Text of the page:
"AND how," inquired a visitor to Sans Souci in 1768, "how would Your Majesty define the English system?"
"The English," snapped Frederick the Great, "have no system."
The events of the last six months might appear to confirm this apophthegm.
Yet is it reasonable to suppose that the greatest Empire which the world has ever known has in fact been maintained, as well as created, in a mood of absent-mindedness? Can it be seriously contended that this little dot of land to the west of an Asiatic peninsula has, by mere unconscious cerebration, spread and consolidated one of the few enduring civilizations in human history? Is it really credible that responsibilities as vast as those which have been inherited by the present generation of islanders have not imposed some theory of policy, some habit of extroverted mind? These habits may be little more than congenital instincts. Yet what are those instincts? Are they as valid today as they were before the war? Has the establishment of democratic control of foreign policy rendered these instincts sectional and confused? Is Great Britain abandoning her former directives? Or is the present stage of volatile confusion merely transitional and occasioned only by sudden shiftings in the balances of European power?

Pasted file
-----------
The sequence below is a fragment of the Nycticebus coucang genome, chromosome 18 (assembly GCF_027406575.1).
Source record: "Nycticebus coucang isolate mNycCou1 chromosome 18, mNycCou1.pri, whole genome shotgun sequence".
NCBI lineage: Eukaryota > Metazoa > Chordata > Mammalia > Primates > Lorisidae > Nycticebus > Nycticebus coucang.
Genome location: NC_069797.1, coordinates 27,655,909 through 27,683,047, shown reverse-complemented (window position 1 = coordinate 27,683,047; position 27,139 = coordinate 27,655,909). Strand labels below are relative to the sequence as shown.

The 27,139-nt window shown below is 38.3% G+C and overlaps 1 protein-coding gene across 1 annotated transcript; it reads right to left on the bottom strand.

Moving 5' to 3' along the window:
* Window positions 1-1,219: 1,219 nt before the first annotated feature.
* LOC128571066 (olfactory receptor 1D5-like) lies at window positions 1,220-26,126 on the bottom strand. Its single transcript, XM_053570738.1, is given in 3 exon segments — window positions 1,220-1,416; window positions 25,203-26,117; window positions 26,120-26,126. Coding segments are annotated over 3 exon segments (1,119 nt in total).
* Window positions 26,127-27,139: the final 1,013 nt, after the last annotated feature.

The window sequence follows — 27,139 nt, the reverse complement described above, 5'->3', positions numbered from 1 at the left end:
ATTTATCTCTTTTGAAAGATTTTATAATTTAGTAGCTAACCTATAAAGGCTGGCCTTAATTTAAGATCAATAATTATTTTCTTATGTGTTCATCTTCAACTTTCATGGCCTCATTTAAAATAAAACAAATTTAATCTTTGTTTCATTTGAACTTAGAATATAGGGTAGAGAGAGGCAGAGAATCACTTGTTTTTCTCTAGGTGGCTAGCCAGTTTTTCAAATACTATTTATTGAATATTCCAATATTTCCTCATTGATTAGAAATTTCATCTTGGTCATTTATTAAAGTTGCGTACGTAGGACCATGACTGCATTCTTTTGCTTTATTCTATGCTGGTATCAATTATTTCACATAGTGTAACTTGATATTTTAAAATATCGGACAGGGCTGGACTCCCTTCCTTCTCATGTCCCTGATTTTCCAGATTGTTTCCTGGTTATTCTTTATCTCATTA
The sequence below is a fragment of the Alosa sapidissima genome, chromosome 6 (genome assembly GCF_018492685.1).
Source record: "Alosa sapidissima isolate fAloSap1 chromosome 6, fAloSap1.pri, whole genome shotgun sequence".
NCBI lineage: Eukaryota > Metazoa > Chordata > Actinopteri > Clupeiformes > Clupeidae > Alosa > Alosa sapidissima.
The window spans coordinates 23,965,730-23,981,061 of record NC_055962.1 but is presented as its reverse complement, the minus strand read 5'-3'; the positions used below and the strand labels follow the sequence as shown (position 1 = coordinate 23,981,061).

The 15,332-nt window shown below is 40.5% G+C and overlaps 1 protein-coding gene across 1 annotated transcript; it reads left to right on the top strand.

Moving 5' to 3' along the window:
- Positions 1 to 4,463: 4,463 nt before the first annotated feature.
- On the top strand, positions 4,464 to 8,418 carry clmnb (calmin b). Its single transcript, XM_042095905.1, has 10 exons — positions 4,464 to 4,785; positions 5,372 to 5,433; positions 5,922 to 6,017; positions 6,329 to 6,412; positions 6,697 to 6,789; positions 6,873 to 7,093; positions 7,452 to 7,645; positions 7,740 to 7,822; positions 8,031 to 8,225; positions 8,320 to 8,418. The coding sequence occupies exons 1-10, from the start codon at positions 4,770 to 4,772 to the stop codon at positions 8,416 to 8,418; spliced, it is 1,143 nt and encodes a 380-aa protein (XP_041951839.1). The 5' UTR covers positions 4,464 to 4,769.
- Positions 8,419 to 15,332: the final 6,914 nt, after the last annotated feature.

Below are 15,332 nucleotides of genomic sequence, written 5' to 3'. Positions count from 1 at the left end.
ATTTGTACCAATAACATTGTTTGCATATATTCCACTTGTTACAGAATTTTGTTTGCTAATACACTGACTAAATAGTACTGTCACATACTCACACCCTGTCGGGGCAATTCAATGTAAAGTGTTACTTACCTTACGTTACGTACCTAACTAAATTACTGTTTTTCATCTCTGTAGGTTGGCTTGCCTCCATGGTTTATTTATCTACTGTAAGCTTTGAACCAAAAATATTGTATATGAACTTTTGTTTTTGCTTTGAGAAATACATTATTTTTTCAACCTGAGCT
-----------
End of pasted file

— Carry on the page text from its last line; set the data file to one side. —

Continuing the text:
Such are the questions which impose themselves today and which, in this article, I shall endeavor to examine.
I am well aware that it would be more expedient for me to postpone what I write until the very last moment before it must go to press. The events of the next few weeks may well disprove my analysis. Yet wisdom after the event is a penurious form of wisdom. It is more stimulating, and in fact more useful, to choose a date (let it be this tenth of May 1936) at which the future of British policy is still obscure; and to examine that obscurity in terms of the probable. What, in other words, are the elements of the present confusion and into what pattern of policy
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